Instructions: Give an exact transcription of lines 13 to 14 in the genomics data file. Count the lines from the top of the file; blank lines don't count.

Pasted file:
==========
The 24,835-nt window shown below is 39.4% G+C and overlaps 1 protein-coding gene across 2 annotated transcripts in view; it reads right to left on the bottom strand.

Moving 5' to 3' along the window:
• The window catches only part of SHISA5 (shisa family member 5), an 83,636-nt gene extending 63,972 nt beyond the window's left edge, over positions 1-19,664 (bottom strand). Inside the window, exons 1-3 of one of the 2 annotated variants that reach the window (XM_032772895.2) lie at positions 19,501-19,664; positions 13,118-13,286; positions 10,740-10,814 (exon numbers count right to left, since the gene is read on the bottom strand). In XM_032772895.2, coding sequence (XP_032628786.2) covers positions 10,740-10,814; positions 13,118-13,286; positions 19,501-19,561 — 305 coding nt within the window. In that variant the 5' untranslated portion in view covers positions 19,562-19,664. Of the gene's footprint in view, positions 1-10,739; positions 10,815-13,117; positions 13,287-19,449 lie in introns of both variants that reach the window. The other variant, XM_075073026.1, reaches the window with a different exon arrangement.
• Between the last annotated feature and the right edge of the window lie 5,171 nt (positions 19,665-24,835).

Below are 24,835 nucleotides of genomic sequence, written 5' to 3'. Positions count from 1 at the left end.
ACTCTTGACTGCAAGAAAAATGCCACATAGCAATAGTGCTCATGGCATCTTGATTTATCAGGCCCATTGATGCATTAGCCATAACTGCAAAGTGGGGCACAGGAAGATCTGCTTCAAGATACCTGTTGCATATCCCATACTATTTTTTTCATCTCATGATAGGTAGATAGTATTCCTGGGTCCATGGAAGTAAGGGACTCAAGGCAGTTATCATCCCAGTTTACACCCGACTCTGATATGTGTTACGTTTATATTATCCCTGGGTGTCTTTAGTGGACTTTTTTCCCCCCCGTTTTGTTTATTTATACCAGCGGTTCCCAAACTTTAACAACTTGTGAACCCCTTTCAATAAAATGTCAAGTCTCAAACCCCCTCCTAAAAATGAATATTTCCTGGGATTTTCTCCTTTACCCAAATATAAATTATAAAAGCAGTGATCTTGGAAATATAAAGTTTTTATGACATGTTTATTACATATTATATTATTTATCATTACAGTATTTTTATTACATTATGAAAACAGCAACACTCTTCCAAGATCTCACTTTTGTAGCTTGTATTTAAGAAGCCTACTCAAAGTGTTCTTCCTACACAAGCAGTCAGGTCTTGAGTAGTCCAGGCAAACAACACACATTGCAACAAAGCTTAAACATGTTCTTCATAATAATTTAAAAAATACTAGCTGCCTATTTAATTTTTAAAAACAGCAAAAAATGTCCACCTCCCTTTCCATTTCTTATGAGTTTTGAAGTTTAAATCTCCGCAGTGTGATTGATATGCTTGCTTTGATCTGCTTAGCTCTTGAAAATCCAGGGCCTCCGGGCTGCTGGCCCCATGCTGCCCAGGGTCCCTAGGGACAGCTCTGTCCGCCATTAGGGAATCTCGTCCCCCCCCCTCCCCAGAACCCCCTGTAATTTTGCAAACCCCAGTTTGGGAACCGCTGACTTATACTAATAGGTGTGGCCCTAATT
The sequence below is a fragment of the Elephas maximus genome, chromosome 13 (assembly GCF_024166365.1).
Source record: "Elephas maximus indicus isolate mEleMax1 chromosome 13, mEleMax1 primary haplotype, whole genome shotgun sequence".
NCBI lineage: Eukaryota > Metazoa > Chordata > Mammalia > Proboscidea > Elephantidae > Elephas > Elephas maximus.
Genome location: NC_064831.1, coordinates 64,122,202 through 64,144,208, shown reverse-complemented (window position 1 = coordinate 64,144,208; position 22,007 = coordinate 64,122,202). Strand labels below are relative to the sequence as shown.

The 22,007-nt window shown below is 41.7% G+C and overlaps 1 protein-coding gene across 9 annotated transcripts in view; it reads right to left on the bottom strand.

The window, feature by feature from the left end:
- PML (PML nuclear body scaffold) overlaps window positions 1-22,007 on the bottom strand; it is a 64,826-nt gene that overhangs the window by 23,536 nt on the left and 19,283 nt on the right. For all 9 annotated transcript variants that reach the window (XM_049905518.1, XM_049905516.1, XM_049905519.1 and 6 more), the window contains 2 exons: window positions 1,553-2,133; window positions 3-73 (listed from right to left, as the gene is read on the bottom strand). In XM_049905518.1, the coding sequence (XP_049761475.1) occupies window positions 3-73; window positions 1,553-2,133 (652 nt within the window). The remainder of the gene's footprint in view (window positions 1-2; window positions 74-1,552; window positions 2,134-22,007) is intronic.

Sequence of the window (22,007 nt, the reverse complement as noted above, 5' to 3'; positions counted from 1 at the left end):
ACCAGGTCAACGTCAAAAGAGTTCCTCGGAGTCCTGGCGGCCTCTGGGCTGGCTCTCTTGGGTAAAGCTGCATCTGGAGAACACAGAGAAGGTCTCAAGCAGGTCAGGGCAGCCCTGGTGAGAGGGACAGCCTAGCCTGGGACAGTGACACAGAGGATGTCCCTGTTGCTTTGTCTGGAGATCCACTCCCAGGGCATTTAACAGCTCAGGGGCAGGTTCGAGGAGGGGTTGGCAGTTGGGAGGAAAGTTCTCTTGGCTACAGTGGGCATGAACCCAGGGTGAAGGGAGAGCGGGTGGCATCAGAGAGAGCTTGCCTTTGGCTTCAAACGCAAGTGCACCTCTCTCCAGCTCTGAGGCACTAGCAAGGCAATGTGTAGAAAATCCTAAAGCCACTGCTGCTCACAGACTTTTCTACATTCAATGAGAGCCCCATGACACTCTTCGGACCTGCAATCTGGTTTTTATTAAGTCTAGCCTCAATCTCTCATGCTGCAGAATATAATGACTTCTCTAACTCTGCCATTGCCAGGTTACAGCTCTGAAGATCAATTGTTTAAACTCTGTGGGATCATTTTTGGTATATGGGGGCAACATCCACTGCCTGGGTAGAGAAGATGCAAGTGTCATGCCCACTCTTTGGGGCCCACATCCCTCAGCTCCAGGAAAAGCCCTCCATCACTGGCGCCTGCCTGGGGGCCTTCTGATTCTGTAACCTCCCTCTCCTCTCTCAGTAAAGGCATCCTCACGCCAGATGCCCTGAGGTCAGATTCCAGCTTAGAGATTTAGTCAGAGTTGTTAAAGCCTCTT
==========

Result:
- PML (PML nuclear body scaffold) overlaps window positions 1-22,007 on the bottom strand; it is a 64,826-nt gene that overhangs the window by 23,536 nt on the left and 19,283 nt on the right. For all 9 annotated transcript variants that reach the window (XM_049905518.1, XM_049905516.1, XM_049905519.1 and 6 more), the window contains 2 exons: window positions 1,553-2,133; window positions 3-73 (listed from right to left, as the gene is read on the bottom strand). In XM_049905518.1, the coding sequence (XP_049761475.1) occupies window positions 3-73; window positions 1,553-2,133 (652 nt within the window). The remainder of the gene's footprint in view (window positions 1-2; window positions 74-1,552; window positions 2,134-22,007) is intronic.

Sequence of the window (22,007 nt, the reverse complement as noted above, 5' to 3'; positions counted from 1 at the left end):